On Nupps and Yarn Color

Nupps are tricky. No, not in knitting  - once you've done 5-6 of them, they are fine. By the way if you are looking for a good NUPP tutorial look here.
Nupps are turned out to be tricky if you change a yarn color on them. :)
Ok, the story:
From the moment I bought a "Knitted Lace of Estonia" by Nancy Bush I fell in love with her Maikell Shawl. Here it is as knitted by me from KnitPicks Bare yarn  in lace weight.

The combination of Nupps and twisted stitches create a very fine balance between weightlessness and a substance in that lace pattern. Here is a close up

So, I've done couple of white ones and was looking for some change, when I came across this yarn (again  - from KnitPicks. For full disclosure - I am not getting paid from KnitPicks, I just really like their yarns and customer service!!!).
This particular yarn is called SHADOW TONAL LACE YARN in Queen Anne color scheme:
I immediately thought of the Mikell Shawl made out of this. WOW... I imagine that because of the color changes every nupp will be different color and it will add to the appeal of the shawl.
And here it is. The Mikell Shawl in Queen Anne color: absolutely stunning!
 But the nupps did not do what I thought they will. They are there, you see them, but they did not really enhanced the look of the lace the way I  thought they will. Close up:

Oh well, I guess I will need to knit more nupps to figure them out completely :) 
And the shawl is still gorgeous!

Happy Knitting everyone!


Hooray! The first StellaLuna from my reader!

I am in absolute ecstatic mood for the last couple days: the pictures of the first StellaLuna knitted by one of my readers were posted! With the permission of the owner here it is. Thank you, Olga!

This shawl was knitted in Doneck, Ukraine. Look it up - it is right on the border between Russia and Ukraine.
 There are also a few more StellaLunas started on Ravelry:
This one is being made in Bismarck, North Dakota

and this one is in Perth, Western Australia, Australia. 

WOW!  I am completely, absolutely, totally  in love with the globalization of our knowledge base!
Think back only 10 years. How long  would it have taken for my pattern (created in May of 2010 in NH, USA) make it all way to Perth, Australia? Don't know. Years?
Now it take seconds. 
Isn't Internet wonderful thing?

I would like to say thank you to all the knitters out there who was so brave to take up a pattern by unknown designer (aka  - me). 
And if you are out there, knitting StellaLuna:  I would love to hear from you.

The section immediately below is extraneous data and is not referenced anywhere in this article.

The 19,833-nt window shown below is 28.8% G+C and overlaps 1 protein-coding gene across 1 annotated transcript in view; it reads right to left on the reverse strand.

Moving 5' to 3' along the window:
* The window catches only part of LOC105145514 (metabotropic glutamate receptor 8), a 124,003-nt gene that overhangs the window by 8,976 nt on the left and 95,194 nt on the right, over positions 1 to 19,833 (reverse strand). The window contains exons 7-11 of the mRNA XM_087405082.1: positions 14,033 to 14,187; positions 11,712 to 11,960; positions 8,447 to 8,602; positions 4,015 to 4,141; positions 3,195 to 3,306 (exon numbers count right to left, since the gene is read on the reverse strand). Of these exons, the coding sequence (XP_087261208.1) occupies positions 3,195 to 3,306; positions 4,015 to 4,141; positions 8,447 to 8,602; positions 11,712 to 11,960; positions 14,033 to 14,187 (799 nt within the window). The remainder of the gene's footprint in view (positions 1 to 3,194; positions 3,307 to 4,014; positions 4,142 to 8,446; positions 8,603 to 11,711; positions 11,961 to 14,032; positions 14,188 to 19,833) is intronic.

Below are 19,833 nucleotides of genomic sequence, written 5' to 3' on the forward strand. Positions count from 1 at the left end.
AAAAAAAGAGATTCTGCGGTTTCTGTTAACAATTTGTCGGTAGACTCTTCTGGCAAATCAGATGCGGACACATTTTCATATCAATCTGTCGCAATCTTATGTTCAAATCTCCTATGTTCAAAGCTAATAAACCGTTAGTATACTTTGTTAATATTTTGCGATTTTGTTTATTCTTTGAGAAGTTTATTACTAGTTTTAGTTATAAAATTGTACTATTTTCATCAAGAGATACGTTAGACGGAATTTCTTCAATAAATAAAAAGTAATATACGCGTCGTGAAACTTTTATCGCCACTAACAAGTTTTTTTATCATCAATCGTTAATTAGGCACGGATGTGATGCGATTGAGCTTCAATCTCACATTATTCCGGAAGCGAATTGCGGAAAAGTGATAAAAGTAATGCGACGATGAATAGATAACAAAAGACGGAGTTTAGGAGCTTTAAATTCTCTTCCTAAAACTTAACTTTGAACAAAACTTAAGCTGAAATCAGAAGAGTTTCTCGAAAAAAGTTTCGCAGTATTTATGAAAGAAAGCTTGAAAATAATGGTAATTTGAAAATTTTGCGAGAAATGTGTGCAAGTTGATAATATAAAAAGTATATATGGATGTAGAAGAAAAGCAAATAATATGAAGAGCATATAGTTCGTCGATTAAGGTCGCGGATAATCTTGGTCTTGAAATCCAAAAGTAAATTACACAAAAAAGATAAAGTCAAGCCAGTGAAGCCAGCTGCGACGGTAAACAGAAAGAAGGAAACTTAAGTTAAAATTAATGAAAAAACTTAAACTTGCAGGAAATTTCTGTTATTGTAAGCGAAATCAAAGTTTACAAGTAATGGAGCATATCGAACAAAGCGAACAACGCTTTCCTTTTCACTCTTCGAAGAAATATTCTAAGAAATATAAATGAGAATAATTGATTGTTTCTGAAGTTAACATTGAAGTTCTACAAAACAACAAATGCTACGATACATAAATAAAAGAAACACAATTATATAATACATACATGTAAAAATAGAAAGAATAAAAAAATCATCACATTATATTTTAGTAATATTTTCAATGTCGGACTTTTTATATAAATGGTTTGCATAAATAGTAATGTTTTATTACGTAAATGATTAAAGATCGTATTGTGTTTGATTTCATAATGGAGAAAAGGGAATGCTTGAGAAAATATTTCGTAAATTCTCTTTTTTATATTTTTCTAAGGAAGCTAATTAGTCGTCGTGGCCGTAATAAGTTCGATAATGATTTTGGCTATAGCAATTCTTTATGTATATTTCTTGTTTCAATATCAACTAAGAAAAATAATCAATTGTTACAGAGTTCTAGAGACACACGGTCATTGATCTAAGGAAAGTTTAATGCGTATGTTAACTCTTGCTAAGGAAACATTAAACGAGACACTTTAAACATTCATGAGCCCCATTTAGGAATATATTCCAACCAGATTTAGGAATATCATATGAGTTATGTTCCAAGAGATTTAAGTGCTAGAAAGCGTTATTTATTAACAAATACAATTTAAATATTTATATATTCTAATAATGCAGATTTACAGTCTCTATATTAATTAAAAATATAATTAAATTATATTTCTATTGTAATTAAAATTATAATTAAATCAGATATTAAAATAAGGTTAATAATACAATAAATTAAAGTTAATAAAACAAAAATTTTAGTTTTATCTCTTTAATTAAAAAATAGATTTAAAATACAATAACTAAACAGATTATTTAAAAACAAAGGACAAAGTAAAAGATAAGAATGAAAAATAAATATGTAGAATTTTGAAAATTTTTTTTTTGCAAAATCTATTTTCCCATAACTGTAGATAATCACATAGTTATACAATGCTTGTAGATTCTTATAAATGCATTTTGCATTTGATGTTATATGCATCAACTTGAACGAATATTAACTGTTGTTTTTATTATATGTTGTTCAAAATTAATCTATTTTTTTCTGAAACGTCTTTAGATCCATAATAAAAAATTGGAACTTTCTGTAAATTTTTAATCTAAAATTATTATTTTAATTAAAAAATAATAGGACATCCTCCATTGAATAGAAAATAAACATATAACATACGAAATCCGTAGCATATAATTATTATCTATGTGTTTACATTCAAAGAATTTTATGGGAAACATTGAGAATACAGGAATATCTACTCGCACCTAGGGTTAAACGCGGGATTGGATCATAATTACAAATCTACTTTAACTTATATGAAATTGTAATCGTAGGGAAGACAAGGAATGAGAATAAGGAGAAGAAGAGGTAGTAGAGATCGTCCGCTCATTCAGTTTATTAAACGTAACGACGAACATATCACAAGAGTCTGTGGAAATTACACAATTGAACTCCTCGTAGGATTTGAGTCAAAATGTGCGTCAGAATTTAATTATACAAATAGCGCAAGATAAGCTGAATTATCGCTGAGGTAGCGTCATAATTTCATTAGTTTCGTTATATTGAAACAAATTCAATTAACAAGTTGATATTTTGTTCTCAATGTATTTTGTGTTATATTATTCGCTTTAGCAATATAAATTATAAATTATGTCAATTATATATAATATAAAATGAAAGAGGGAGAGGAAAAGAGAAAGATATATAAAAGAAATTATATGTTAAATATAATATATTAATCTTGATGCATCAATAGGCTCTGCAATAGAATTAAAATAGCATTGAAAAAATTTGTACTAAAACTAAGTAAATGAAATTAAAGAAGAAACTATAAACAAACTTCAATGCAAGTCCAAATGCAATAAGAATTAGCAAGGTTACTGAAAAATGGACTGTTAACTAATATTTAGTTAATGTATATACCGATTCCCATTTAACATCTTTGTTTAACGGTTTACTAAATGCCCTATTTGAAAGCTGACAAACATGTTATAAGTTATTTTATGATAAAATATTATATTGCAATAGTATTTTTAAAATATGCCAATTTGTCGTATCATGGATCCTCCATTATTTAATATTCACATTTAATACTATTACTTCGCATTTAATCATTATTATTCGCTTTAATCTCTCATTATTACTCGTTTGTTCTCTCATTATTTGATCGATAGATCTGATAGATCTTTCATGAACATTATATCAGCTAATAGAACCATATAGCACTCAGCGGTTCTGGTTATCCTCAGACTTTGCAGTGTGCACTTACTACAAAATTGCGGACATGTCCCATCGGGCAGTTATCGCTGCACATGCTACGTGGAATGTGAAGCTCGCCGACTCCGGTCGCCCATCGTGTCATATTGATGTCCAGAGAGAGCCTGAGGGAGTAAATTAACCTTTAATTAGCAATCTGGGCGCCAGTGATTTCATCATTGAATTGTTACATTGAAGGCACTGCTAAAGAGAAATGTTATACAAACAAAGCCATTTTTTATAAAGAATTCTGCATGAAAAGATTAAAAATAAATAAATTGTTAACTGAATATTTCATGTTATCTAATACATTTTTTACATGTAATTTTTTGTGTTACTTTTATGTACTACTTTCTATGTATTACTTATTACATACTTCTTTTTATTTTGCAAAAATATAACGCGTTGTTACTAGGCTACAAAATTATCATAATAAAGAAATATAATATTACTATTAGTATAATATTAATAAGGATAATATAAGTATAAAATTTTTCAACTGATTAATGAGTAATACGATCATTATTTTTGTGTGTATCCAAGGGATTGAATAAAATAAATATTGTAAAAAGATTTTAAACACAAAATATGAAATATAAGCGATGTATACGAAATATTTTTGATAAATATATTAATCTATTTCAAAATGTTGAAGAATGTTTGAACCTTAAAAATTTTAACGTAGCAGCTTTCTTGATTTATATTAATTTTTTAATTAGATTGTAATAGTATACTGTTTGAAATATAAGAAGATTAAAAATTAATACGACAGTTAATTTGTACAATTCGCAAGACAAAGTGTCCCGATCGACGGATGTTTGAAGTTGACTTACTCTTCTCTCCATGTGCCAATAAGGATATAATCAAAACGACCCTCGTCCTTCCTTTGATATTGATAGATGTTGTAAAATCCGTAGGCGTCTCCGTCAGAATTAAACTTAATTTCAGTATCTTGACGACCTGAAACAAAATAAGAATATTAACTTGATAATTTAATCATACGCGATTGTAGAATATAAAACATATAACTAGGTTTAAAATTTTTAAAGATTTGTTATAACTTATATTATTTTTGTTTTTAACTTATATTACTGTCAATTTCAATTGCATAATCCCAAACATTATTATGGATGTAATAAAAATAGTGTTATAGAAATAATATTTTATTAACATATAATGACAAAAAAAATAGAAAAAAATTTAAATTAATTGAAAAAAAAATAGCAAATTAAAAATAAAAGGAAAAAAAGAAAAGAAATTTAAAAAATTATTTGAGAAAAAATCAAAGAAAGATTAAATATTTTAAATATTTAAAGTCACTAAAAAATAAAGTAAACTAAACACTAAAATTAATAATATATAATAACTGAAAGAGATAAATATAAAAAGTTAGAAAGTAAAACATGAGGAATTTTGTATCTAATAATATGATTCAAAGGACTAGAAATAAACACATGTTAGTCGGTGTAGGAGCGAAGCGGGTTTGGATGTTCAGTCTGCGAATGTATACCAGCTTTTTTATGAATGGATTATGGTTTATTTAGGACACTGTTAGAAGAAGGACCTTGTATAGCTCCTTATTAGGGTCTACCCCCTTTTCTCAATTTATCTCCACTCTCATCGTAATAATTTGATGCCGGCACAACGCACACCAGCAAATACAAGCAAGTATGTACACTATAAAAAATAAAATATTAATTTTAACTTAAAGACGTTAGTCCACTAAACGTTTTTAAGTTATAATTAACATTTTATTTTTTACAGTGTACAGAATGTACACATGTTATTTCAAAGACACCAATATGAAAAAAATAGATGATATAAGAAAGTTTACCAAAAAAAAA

Please, show us your version and tell us where are you from, so we can track StellaLuna across the globe!

PS: I am currently working on a new design. It does not have a name yet, but here is a sneak peak:

Happy Knitting!


Do I really have to use the yarn that pattern calls for?

One of the readers commented in "Diagonal Lace Baktus" post that it's good to have a pattern for an affordable yarn.
You know,  if fact, MANY-MANY-MANY pattern that are written for a pricier yarn can be adopted for a cheaper one. In many cases, the price of yarn or even  a fiber content will not be a defining factor in how the final product looks like.
Here is an example for you:
I have designed this "FUN TWIRLS HAT" for KnitPicks' Interdependent designer program. The hat is knitted in cotton yarn (well 75% cotton/25% acrylic)

Now,  the "trial hat" was knitted in 100% acrylic yarn bought in local JoAnn's store. Here it is, presented by the same model:

Do you really see that difference in fiber content? Nah...  the yarn you choose depends on your preferences.
I personally can not stand even a little itch in my sweaters.  Neither does anyone in my family. On the other hand cotton yarns feel a little too heavy to me.

I am most comfortable in nice comfy acrylic ones. So I adopt the patterns.

How to adopt the pattern for a different yarn?
1. First and foremost: look for the same yardage. It should be about the same yards/oz (or meters/g).
Some manufactures give you a little  help: they give a yarn a number to signify the weight of yarn, which is essentially yards/oz.

Some manufactures don't do that  - so your best bet is that yards/oz value.
Just a reminder to use a little math: 100 yards/3 oz is the same as 200 yards /6 oz .

2. Look for similar texture: if the original pattern calls for a smooth yarn - use somewhat smooth yarn. Obvious? Well, I recall the case when a person tried to knit this stole (found here) from black boucle yarn. Not only it was a frustrating knitting time, the result was far from desired: the lace pattern was lost in texture of the yarn.

Hope that was helpful. 
Happy knitting everyone!

P.S. Well, this blog is about knitted lace. So here is your warning: it is a little trickier to do yarn substitutions in lace patterns that require pin-blocking. I think I will write a separate blog post about that.